Rooting out complexity, especially when it comes to brand focus, is only possible by taking a strategic and structured approach. Businesses that follow this path will reap the rewards of improved productivity, customer focus and achieve a competitive advantage.

Four steps to a more incisive business

1. Assess. Start by identifying the issues and customer barriers that are caused by complexity. Carry out high-level evaluations to uncover the areas of complexity that need further analysis.

2. Blueprint. You then need to understand the underlying cause of your complexity syndrome. Usually, this can be achieved through in-depth interviews focusing on specific issues linked to staff performance and customer engagement.

3. Design. Next, you need to develop changes that address the root causes of those specific complexity issues. These changes need to be carefully targeted to encourage desired behaviours and produce a clearly measurable impact on performance.

4. Construct. Finally, you need to apply those specific changes by establishing a project management team to prioritise these solutions, develop a roadmap for change, drive the change process, and then track the improvements.

And 8 ways to implement incisiveness

Incisive changes are needed in any or all the following parts of a business. It all begins with more incisive leadership, which holds together and affects every other area:

1. Leadership. Lead by example, define clearer rules and keep to them. This will encourage greater clarity of communication and reinforce desired behaviours.

2. Vision and brand strategy. Sharpening your company’s vision and brand strategy, enabling simpler and more effective initiatives to cascade through the organisation for alignment and consistency.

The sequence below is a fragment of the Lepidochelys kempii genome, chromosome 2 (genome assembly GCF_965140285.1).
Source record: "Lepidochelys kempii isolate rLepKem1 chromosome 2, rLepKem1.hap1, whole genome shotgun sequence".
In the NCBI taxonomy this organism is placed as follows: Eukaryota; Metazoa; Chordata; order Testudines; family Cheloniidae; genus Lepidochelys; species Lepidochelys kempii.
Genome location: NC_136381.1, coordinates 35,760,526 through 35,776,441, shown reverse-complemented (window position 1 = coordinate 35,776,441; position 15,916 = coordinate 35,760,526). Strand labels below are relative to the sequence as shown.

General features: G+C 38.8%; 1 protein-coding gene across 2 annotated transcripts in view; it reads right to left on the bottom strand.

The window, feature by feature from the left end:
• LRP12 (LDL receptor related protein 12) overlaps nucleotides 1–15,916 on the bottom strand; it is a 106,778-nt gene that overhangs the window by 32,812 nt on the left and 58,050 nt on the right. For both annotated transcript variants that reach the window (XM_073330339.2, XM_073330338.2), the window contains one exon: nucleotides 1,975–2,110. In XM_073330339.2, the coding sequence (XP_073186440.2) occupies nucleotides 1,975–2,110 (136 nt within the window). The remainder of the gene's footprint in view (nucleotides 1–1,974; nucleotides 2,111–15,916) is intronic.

3. Business structure. Remove unnecessary organisational layers, streamline reporting lines, and simplify controls.

4. Activities and roles. Sharpen definition of responsibilities for departments and staff, and remove duplication of activities to eliminates non-value-added work and make the business easier to navigate.

5. Systems, processes and IT. Again, clarify definition of policies and simplify rules for company processes supported by an appropriate IT infrastructure. Avoid handoffs between departments.

6. Employees and interactions. Structure career paths, improve employee development, increase engagement, remove silos and lessen the importance of personal connections when it comes to promotion.

7. Decisive decision-making. Clarify the mandate of managers to make decisions, avoid escalating decisions through several layers, promote understanding and cooperation.

8. Performance management. Sharpen your view of the business through aligned KPIs, processes, and incentives. Everything should lead back to simplifying your brand and strengthening your customer focus.

All these elements are interconnected, and a more incisive business has taken more than one of these. And addressing one area of over-complexity at a time won’t work either – transformational change requires simultaneous change in every area. For instance, organisational structures and processes usually become more complex as new departments and functions appear. But these areas can’t become more incisive over the long-term without also making changes to leadership, to how company vision and strategy are communicated, to how roles and responsibilities are defined, to how employees interact and are supported, and how incentives are established.

To reduce complexity in your business and increase value through incisiveness, talk to the established brand agency that specialises in your sector. Ask about CMDi’s Brand Builder programme >